Black Economic Empowerment, for example, requires considerable reflection and reformulation. Instead of broad-scale transformation, it has resulted in the creation of a powerful black elite, but not a truly inclusive, broad-based middle class, or working class. The transformation of financial capital, and not productive capital in the South African economy, is in part responsible for this. While some “black diamonds” have become greatly enriched through partnering with white businesses or joining them (i.e. owning shares), the economy is still lacking in broad-scale participation by black entrepreneurs and industrialists in the productive economy.
Whilst on the surface, the ANC gives the appearance that is it always busy rethinking and reformulating the economic and developmental strategies and plans of the state, in reality there has been a rather consistent formulation and implementation of middle-of-the-road, sometimes piecemeal designs. Very little significant changes in economic policy, for example, have occurred between different ANC leadership cabinets. The development plans that the ANC puts out publicly, are designed to give the impression that it is inclusive and innovative. However, in reality, they do not have to make substantive contributions to the South African political economy in terms of innovation and diversification; they only have to ensure that it remains stable.
Consequently, stable, incremental progress towards transformation, is what the ANC’s contribution has amounted to in reality.  Black South Africans have scarce alternatives through which to pursue this transformation and so remain locked in within the realm of the ANC's offerings. However, while the lack of political alternatives has been a key feature, recently, alternatives such as the Economic Freedom Fighters and ex-COSATU worker parties have emerged. Their more radical rhetoric may prove appealing to some black voters, but as long as the ANC can play a good game of political spin (i.e. capture the language black political opposition is using, such as the language of “redistribution” and “economic freedom”) it will no doubt remain more attractive due to its vast power base, and remain its most readily preferred option.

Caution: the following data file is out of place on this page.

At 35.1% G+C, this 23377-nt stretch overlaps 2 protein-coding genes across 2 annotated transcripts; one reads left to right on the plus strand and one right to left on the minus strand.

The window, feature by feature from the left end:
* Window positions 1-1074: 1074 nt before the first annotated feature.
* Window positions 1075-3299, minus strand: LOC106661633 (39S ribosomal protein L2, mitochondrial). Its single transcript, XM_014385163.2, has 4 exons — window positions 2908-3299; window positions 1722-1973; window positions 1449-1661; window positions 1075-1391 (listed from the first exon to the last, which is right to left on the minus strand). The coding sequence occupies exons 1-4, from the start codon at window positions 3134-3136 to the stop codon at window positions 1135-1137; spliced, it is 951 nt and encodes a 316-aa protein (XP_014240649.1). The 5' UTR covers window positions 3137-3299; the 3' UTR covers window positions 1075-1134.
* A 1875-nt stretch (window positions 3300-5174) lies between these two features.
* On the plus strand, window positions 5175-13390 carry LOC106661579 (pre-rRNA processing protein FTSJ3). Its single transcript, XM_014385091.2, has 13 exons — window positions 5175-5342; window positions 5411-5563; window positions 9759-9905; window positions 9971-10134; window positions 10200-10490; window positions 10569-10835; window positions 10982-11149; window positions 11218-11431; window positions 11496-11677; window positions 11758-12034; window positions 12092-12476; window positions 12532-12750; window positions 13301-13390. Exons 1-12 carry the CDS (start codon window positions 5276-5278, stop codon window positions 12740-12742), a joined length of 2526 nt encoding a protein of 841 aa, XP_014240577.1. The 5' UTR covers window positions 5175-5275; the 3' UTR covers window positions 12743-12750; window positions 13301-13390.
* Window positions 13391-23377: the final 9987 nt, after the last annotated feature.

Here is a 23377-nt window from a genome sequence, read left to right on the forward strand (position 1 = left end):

It is not due to purely to loyalty, sentiment or race identity that the ANC remains so powerful in the political spectrum, but rather, its popularity is ensured by its centrality as the major political voice for the black citizenry, and the fact that it is so strongly identified with government, the state and the military. Until there is substantive change in the broader South African socio-economy, it is unrealistic to expect that black South Africans would diversify their political support and seek out alternatives through which to influence the direction of the country. It’s that simple.

1 comment:

  1. I suspect that the main reason people keep voting for the ANC is the lack of a credible alternative.

    Yes, the ANC has failed at transformation. The Marikana massacre, for example, shows how little transformation there has been in the police.

    Instead of engaging in a massive teacher training programme to transform education and retrain the teachers indoctrinated by Bantu/Christian National Education, the ANC closed the teacher training colleges. So there has been no transformation in education, and education fundis, like John Samuel, were sidelined.

    Perhaps if there was a revival of the civics of the 1980s, there might be a credible alternative to the ANC in the local government elections, but there have been no signs of it so far.